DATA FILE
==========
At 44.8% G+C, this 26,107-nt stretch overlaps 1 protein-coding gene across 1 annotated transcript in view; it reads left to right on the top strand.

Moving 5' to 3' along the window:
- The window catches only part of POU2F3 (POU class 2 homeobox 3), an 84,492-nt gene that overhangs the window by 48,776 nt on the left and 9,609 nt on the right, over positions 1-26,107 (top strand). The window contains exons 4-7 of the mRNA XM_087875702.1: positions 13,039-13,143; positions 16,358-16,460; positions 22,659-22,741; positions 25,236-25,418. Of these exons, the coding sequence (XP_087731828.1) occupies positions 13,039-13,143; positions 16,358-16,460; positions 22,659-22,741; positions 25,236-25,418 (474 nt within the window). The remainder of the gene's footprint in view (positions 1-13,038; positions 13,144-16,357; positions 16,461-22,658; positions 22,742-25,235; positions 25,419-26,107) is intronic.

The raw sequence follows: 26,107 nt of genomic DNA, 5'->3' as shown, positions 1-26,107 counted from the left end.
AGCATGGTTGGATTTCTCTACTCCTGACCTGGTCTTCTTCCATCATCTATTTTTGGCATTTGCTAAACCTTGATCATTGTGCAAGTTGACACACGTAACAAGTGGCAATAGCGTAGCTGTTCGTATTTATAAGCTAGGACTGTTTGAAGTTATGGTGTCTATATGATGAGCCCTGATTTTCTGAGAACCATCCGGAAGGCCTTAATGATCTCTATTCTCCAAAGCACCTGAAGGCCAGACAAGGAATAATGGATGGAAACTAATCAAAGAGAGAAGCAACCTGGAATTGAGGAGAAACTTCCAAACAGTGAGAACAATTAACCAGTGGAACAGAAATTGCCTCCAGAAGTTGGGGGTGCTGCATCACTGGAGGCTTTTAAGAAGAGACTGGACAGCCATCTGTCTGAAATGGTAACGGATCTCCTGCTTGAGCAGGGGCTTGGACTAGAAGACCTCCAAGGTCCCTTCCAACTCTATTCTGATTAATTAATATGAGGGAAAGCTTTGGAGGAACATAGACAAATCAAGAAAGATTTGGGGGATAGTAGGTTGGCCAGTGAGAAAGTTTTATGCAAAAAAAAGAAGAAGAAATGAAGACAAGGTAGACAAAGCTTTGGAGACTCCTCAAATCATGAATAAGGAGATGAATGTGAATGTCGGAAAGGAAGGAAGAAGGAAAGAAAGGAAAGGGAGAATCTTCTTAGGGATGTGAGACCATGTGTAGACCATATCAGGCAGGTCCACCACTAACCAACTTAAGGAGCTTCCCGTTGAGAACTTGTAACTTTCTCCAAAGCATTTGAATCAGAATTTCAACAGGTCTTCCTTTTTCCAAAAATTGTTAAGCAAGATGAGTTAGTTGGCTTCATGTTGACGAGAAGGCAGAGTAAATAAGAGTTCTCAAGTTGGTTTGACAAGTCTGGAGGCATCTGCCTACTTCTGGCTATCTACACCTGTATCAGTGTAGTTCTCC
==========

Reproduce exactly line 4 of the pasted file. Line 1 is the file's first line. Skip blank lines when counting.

The raw sequence follows: 26,107 nt of genomic DNA, 5'->3' as shown, positions 1-26,107 counted from the left end.